This is mainly due to the filmmakers decision to leave the reveal of the Ripper until the final act of the movie, essentially making this film a ’whodunit’. Now, I know a film should be judged on what it actually is, and not what you’d like it to be, but this could have been a more interesting film if we’d have known the killer from the start. We’d then have more time to get inside his head, which is what the book does, and it could have been more of a psychoanalytical take on Jack the Ripper rather than us following a doped up Johnny Depp for a few hours as he tries to solve the case. Hollywood always get cold feet when they’re adapting works of Alan Moore, and they play it more safe to cater for the mass Hollywood audience, therefore often completely missing the point of Alan Moores books. His books are not safe. They’re bold and complex stories that aren’t always easy reads and they weren’t written with the intention of one day becoming a film.

Alan Moores books are always painstakingly researched and planned. A single panel will be several pages of script. Comic book writers often refer to his scripts as ‘how not to write comics’, because of how overly detailed they are.

The Ripper in the film is Sir William Gull (Ian Holm). Gull was a former physician to the Queen who had to give up practicing medicine in an official capacity due to illness. In the film, he’s actually played rather well by Ian Holm. He always has that slightly shifty look about him, like he is a man hiding something. The motivation behind the ripper killings is After his revel, when we finally see him ‘turn’ he plays the insane madman as someone who is trying to cling to something he’s lost. It’s like the Ripper inside him

It’s the lengths they also go to to keeps his identity hidden from us that becomes rather bothersome. Whenever he’s in shot, his face will be blacked out and silhouetted, while his voice will be dark and low. The film also likes to keep you guessing, dropping several hints along the way that various different characters might be the Ripper. There’s a recurring shot of coach steps dropping, the sound effect of which is the overly cliche ‘slasher’ sword. Each time the steps drop, a different character steps down them. It’s good to keep the ‘whodunit’ going for film audiences, it just doesn’t allow the film to hold to future watches.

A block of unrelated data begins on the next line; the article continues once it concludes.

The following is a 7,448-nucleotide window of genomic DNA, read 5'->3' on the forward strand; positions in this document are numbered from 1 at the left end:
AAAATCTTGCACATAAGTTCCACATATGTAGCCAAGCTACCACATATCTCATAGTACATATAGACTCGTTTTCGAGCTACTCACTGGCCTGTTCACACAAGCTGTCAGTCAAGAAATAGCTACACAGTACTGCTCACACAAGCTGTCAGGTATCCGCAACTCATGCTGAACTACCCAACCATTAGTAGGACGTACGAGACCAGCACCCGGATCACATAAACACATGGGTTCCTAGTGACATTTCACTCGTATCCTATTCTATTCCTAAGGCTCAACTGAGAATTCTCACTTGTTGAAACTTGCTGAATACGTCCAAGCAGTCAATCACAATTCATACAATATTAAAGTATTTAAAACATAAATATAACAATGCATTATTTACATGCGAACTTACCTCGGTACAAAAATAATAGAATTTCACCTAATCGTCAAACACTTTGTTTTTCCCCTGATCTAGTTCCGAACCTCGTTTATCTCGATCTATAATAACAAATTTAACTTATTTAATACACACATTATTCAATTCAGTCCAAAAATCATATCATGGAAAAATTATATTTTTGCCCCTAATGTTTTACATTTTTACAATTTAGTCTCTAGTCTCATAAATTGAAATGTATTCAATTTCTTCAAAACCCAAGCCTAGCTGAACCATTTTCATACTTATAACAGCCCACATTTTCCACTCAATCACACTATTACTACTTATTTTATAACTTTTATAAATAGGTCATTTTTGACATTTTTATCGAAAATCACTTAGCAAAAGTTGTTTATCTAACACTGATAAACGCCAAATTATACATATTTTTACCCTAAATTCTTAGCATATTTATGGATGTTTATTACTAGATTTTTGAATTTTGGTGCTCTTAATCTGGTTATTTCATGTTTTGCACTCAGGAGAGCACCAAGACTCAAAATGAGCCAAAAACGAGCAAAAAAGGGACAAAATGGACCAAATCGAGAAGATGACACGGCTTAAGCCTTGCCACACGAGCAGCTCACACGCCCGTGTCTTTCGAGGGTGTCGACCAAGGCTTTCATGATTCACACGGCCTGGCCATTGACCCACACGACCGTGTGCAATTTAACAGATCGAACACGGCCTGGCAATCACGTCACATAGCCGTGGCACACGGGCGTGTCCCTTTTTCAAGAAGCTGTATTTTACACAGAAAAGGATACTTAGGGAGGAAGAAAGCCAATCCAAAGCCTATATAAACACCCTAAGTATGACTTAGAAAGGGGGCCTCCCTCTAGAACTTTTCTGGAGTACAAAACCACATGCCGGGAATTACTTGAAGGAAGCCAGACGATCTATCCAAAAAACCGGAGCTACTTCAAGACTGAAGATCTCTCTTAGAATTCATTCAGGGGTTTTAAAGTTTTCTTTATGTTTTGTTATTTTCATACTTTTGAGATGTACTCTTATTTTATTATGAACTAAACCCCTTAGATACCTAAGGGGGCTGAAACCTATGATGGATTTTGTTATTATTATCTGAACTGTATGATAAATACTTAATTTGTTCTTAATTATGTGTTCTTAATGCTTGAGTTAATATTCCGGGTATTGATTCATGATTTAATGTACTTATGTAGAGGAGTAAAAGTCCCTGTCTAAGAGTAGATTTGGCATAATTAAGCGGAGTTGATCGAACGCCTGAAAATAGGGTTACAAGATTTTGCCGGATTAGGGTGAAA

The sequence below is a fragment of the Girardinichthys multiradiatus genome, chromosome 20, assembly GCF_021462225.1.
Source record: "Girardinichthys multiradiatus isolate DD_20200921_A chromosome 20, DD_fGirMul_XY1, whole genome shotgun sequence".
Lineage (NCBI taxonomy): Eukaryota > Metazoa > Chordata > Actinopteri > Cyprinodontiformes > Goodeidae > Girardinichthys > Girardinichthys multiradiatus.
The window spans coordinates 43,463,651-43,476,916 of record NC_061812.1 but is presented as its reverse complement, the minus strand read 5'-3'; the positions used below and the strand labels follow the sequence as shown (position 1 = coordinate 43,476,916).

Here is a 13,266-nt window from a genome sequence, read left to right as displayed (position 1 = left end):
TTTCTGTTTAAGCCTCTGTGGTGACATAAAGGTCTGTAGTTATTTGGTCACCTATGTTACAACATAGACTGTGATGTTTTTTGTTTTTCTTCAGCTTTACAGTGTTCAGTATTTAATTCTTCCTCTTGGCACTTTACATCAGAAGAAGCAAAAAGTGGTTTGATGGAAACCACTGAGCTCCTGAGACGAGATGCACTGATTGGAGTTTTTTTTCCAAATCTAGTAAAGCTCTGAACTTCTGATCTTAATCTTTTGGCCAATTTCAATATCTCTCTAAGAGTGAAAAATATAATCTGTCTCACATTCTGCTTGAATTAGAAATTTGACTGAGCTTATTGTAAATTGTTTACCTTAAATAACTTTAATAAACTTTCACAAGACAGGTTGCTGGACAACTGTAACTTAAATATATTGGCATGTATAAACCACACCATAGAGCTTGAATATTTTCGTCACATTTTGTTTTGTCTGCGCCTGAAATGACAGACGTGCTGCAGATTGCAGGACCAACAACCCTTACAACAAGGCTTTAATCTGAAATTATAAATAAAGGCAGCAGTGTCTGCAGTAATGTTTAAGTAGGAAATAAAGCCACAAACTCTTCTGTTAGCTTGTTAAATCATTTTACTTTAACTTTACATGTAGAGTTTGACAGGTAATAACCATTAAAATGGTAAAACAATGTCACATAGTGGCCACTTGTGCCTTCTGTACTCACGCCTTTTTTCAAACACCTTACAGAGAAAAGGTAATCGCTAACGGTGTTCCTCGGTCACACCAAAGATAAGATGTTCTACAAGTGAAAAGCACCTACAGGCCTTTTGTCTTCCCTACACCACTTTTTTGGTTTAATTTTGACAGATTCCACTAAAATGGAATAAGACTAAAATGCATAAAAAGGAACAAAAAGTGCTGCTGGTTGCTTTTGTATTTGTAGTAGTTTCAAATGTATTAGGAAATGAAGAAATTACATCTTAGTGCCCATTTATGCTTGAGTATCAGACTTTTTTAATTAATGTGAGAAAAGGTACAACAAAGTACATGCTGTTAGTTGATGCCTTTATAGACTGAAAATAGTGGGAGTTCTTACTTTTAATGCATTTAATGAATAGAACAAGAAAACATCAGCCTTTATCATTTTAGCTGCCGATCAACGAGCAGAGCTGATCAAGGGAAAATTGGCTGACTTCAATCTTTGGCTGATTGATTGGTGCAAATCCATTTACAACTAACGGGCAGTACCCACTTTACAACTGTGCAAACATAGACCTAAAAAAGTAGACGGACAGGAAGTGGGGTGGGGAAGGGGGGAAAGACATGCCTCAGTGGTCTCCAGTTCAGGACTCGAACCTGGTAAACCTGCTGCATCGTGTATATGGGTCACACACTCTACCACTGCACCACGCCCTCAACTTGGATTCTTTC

There’s also much more going on, as Gull is a member of the cult group The Freemasons, and the Freemasons are a part of covering up Gulls involvement in the killings at the risk of exposing themselves. But this is all left until the final half hour of the film. It can’t decides what it wants to be, which only makes it an average film and nothing overly remarkable in the long term. It’s not even the best film based on an Alan Moore book.

I should also note, that as of writing this blog, I haven’t yet finished the book, so I’d be interested to hear what fans of the book make of the film.

Words for Pictures by Brian Michael Bendis.

Brian Michael Bendis has written a lot of comics. A LOT OF COMICS. He’s had several very successful runs on various Marvel titles, and has some critically acclaimed creator owned work to his name.

He’s been a regular guest on a comic book podcast called Word Balloon for nearly 10 years and often answers fan questions, most of those questions being about the craft of writing and making comics.

More recently, he has taken to the blog site Tumblr to answer fan questions more directly on the business of writing.

So it makes sense that he would want to put out a book about writing comics and graphic novels.

In his book Words for Pictures, he covers all areas of working in comics. To script layouts, working with artists and working with editors. He even has a chapter dedicated to the business side of writing.

It’s more of a coffee table print sized book. I was expecting it to be more like a tradtional book, but it’s a larger format. This is needed though because of all the art that’s in here. The size and paper quality really helps show off the quality of the art.